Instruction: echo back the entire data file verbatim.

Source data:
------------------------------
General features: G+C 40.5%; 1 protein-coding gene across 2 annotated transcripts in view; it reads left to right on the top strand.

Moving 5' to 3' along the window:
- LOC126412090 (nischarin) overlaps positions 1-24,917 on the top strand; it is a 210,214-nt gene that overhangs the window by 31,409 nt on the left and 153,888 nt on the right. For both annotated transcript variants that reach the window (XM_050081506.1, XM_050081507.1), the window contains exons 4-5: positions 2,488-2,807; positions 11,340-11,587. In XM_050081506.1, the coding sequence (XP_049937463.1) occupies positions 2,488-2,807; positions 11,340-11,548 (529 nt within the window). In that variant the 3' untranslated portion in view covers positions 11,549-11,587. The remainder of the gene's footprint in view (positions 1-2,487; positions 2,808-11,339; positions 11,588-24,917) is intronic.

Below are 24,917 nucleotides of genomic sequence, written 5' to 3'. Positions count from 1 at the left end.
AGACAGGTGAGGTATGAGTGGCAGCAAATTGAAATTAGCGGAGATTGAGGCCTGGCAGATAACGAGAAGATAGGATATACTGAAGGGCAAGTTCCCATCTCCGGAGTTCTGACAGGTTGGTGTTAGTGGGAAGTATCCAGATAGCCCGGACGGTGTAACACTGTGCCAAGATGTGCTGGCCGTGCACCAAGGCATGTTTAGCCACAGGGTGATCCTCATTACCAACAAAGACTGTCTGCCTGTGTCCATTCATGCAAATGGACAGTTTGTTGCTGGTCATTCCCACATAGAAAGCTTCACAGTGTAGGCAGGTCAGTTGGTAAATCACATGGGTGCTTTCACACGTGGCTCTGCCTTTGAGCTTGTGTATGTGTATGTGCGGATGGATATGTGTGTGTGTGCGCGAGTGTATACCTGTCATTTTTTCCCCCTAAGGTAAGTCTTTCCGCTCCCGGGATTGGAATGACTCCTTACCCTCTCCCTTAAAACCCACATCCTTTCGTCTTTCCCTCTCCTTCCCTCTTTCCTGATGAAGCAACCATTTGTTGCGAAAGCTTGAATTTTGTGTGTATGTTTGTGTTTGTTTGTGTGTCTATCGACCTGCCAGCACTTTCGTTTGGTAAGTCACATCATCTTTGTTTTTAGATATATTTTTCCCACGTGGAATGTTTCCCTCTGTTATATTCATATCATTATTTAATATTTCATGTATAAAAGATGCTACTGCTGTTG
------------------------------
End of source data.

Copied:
General features: G+C 40.5%; 1 protein-coding gene across 2 annotated transcripts in view; it reads left to right on the top strand.

Moving 5' to 3' along the window:
- LOC126412090 (nischarin) overlaps positions 1-24,917 on the top strand; it is a 210,214-nt gene that overhangs the window by 31,409 nt on the left and 153,888 nt on the right. For both annotated transcript variants that reach the window (XM_050081506.1, XM_050081507.1), the window contains exons 4-5: positions 2,488-2,807; positions 11,340-11,587. In XM_050081506.1, the coding sequence (XP_049937463.1) occupies positions 2,488-2,807; positions 11,340-11,548 (529 nt within the window). In that variant the 3' untranslated portion in view covers positions 11,549-11,587. The remainder of the gene's footprint in view (positions 1-2,487; positions 2,808-11,339; positions 11,588-24,917) is intronic.

Below are 24,917 nucleotides of genomic sequence, written 5' to 3'. Positions count from 1 at the left end.
AGACAGGTGAGGTATGAGTGGCAGCAAATTGAAATTAGCGGAGATTGAGGCCTGGCAGATAACGAGAAGATAGGATATACTGAAGGGCAAGTTCCCATCTCCGGAGTTCTGACAGGTTGGTGTTAGTGGGAAGTATCCAGATAGCCCGGACGGTGTAACACTGTGCCAAGATGTGCTGGCCGTGCACCAAGGCATGTTTAGCCACAGGGTGATCCTCATTACCAACAAAGACTGTCTGCCTGTGTCCATTCATGCAAATGGACAGTTTGTTGCTGGTCATTCCCACATAGAAAGCTTCACAGTGTAGGCAGGTCAGTTGGTAAATCACATGGGTGCTTTCACACGTGGCTCTGCCTTTGAGCTTGTGTATGTGTATGTGCGGATGGATATGTGTGTGTGTGCGCGAGTGTATACCTGTCATTTTTTCCCCCTAAGGTAAGTCTTTCCGCTCCCGGGATTGGAATGACTCCTTACCCTCTCCCTTAAAACCCACATCCTTTCGTCTTTCCCTCTCCTTCCCTCTTTCCTGATGAAGCAACCATTTGTTGCGAAAGCTTGAATTTTGTGTGTATGTTTGTGTTTGTTTGTGTGTCTATCGACCTGCCAGCACTTTCGTTTGGTAAGTCACATCATCTTTGTTTTTAGATATATTTTTCCCACGTGGAATGTTTCCCTCTGTTATATTCATATCATTATTTAATATTTCATGTATAAAAGATGCTACTGCTGTTG